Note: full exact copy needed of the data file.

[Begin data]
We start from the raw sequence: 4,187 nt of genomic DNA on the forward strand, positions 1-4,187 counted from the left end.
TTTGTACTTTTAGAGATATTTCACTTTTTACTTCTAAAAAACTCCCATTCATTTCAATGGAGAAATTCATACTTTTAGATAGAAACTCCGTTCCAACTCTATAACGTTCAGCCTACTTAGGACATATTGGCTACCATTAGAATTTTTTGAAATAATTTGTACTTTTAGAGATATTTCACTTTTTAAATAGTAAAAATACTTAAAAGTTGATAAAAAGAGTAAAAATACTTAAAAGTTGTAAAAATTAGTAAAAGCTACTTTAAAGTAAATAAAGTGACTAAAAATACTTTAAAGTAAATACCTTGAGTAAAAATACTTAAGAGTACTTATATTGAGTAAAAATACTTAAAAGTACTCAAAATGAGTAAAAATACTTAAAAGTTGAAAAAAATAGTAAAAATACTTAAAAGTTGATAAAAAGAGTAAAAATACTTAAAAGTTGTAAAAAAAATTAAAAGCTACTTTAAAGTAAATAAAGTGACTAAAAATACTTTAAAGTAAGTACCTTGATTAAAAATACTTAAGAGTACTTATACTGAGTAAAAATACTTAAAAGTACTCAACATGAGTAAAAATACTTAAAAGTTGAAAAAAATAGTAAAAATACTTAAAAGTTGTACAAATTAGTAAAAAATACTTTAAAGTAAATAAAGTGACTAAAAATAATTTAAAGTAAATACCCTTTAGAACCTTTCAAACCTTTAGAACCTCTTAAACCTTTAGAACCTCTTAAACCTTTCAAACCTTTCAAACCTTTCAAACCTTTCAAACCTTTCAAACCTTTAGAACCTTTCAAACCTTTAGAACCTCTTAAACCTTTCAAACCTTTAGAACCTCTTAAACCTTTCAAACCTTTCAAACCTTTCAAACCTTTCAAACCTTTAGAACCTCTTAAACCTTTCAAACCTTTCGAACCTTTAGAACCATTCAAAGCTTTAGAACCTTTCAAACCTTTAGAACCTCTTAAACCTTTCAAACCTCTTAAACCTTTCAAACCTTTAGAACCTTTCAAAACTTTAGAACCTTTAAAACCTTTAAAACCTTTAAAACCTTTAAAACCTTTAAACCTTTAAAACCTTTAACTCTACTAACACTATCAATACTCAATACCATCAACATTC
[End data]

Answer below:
We start from the raw sequence: 4,187 nt of genomic DNA on the forward strand, positions 1-4,187 counted from the left end.
TTTGTACTTTTAGAGATATTTCACTTTTTACTTCTAAAAAACTCCCATTCATTTCAATGGAGAAATTCATACTTTTAGATAGAAACTCCGTTCCAACTCTATAACGTTCAGCCTACTTAGGACATATTGGCTACCATTAGAATTTTTTGAAATAATTTGTACTTTTAGAGATATTTCACTTTTTAAATAGTAAAAATACTTAAAAGTTGATAAAAAGAGTAAAAATACTTAAAAGTTGTAAAAATTAGTAAAAGCTACTTTAAAGTAAATAAAGTGACTAAAAATACTTTAAAGTAAATACCTTGAGTAAAAATACTTAAGAGTACTTATATTGAGTAAAAATACTTAAAAGTACTCAAAATGAGTAAAAATACTTAAAAGTTGAAAAAAATAGTAAAAATACTTAAAAGTTGATAAAAAGAGTAAAAATACTTAAAAGTTGTAAAAAAAATTAAAAGCTACTTTAAAGTAAATAAAGTGACTAAAAATACTTTAAAGTAAGTACCTTGATTAAAAATACTTAAGAGTACTTATACTGAGTAAAAATACTTAAAAGTACTCAACATGAGTAAAAATACTTAAAAGTTGAAAAAAATAGTAAAAATACTTAAAAGTTGTACAAATTAGTAAAAAATACTTTAAAGTAAATAAAGTGACTAAAAATAATTTAAAGTAAATACCCTTTAGAACCTTTCAAACCTTTAGAACCTCTTAAACCTTTAGAACCTCTTAAACCTTTCAAACCTTTCAAACCTTTCAAACCTTTCAAACCTTTCAAACCTTTAGAACCTTTCAAACCTTTAGAACCTCTTAAACCTTTCAAACCTTTAGAACCTCTTAAACCTTTCAAACCTTTCAAACCTTTCAAACCTTTCAAACCTTTAGAACCTCTTAAACCTTTCAAACCTTTCGAACCTTTAGAACCATTCAAAGCTTTAGAACCTTTCAAACCTTTAGAACCTCTTAAACCTTTCAAACCTCTTAAACCTTTCAAACCTTTAGAACCTTTCAAAACTTTAGAACCTTTAAAACCTTTAAAACCTTTAAAACCTTTAAAACCTTTAAACCTTTAAAACCTTTAACTCTACTAACACTATCAATACTCAATACCATCAACATTC